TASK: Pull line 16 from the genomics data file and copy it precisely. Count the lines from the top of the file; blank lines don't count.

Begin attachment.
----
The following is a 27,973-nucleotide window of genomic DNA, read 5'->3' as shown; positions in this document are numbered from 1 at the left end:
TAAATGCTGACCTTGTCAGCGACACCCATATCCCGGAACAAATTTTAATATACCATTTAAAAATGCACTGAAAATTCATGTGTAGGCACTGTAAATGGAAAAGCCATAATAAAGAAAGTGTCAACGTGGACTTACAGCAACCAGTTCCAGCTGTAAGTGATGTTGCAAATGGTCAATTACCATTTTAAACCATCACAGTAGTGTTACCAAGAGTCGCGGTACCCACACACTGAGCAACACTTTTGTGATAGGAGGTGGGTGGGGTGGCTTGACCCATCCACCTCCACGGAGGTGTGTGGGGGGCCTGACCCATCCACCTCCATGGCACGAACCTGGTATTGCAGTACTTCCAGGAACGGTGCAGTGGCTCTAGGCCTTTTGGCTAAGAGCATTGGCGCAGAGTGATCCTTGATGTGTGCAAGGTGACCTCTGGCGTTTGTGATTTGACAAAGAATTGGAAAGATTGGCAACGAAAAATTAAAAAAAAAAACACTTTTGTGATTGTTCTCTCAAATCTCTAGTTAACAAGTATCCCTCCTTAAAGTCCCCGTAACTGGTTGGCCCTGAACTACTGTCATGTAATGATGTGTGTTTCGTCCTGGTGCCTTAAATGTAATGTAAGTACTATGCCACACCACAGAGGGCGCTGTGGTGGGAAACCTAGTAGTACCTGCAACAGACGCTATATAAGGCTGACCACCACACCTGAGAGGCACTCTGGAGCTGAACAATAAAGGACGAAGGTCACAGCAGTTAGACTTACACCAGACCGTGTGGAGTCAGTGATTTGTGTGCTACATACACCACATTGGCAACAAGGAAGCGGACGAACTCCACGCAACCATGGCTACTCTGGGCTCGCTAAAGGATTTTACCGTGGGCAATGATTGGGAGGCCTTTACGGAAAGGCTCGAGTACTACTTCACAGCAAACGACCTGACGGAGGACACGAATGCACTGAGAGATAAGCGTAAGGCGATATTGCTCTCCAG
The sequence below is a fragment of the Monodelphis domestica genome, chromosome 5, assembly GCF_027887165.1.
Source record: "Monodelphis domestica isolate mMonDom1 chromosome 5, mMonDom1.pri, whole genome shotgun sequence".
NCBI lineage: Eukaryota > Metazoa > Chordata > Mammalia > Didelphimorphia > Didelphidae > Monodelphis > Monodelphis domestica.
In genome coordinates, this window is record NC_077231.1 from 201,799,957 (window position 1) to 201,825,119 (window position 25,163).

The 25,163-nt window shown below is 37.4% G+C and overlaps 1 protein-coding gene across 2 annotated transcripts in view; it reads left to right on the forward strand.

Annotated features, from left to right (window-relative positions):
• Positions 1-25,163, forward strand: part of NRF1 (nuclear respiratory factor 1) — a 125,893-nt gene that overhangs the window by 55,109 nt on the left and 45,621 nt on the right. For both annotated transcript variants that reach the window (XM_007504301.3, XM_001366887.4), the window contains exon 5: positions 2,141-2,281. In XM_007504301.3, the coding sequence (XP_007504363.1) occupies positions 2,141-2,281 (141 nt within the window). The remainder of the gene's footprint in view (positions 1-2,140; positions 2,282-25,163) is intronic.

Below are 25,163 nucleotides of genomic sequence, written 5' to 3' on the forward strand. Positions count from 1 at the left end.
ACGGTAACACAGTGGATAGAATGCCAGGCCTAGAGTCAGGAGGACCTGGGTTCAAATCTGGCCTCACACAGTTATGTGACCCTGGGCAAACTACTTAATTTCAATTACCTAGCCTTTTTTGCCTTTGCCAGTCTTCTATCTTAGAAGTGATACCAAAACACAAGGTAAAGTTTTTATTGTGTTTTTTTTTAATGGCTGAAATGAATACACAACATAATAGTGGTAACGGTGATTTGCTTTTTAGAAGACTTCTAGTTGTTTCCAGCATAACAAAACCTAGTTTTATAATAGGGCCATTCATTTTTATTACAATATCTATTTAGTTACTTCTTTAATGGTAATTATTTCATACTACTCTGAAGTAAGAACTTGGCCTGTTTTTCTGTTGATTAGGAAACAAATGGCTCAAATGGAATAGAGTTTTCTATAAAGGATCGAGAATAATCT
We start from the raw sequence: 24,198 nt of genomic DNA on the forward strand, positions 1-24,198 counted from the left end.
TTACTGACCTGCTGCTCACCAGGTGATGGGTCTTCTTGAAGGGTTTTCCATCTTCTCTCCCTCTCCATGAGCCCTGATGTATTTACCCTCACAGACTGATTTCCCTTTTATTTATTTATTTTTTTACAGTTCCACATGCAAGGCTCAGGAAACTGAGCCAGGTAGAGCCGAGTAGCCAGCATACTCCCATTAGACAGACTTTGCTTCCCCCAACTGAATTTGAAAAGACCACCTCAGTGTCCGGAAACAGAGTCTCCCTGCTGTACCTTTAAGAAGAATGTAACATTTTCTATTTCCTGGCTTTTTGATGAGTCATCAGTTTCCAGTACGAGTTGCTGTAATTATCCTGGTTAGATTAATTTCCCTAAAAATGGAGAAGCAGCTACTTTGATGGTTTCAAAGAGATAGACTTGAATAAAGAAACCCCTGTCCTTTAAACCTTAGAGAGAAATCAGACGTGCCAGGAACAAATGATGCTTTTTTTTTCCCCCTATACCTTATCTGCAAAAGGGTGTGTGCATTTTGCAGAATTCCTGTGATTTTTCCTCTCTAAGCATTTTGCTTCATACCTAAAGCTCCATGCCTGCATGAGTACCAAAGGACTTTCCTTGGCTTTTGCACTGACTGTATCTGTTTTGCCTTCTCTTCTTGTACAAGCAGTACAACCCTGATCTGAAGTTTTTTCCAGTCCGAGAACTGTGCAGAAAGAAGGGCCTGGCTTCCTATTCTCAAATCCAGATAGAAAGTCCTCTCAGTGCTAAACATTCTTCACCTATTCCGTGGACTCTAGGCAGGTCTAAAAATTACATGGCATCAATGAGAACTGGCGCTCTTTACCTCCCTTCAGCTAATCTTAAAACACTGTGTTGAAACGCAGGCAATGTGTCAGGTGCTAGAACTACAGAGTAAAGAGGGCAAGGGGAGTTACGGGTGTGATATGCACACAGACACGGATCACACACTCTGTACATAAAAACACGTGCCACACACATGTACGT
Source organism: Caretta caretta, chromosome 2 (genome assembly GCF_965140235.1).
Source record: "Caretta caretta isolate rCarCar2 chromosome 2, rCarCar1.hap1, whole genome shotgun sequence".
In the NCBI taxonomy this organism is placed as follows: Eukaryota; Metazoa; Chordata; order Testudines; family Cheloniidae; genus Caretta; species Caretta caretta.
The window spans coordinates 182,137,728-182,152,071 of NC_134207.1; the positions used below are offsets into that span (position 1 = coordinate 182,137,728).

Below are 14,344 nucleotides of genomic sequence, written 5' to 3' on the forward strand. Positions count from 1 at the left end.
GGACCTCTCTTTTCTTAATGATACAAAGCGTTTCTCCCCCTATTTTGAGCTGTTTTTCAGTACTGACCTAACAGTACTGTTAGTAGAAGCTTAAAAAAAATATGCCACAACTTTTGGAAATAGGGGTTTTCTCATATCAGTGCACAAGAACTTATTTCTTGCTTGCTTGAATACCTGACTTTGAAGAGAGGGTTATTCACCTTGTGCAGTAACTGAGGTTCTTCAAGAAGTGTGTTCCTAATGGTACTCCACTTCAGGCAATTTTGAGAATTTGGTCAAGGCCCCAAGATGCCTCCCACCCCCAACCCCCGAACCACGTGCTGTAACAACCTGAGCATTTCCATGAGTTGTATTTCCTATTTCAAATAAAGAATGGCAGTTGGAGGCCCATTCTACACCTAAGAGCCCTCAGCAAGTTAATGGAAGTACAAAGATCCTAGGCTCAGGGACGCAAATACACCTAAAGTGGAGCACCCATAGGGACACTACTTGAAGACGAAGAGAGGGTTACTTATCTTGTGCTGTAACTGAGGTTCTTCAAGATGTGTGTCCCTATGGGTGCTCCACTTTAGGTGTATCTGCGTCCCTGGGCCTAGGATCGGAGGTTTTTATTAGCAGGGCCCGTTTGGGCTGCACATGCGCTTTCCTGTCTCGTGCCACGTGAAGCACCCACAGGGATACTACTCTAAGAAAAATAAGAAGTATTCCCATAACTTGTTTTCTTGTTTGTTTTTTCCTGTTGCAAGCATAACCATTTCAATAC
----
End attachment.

In the NCBI taxonomy this organism is placed as follows: Eukaryota; Metazoa; Chordata; order Testudines; family Cheloniidae; genus Caretta; species Caretta caretta.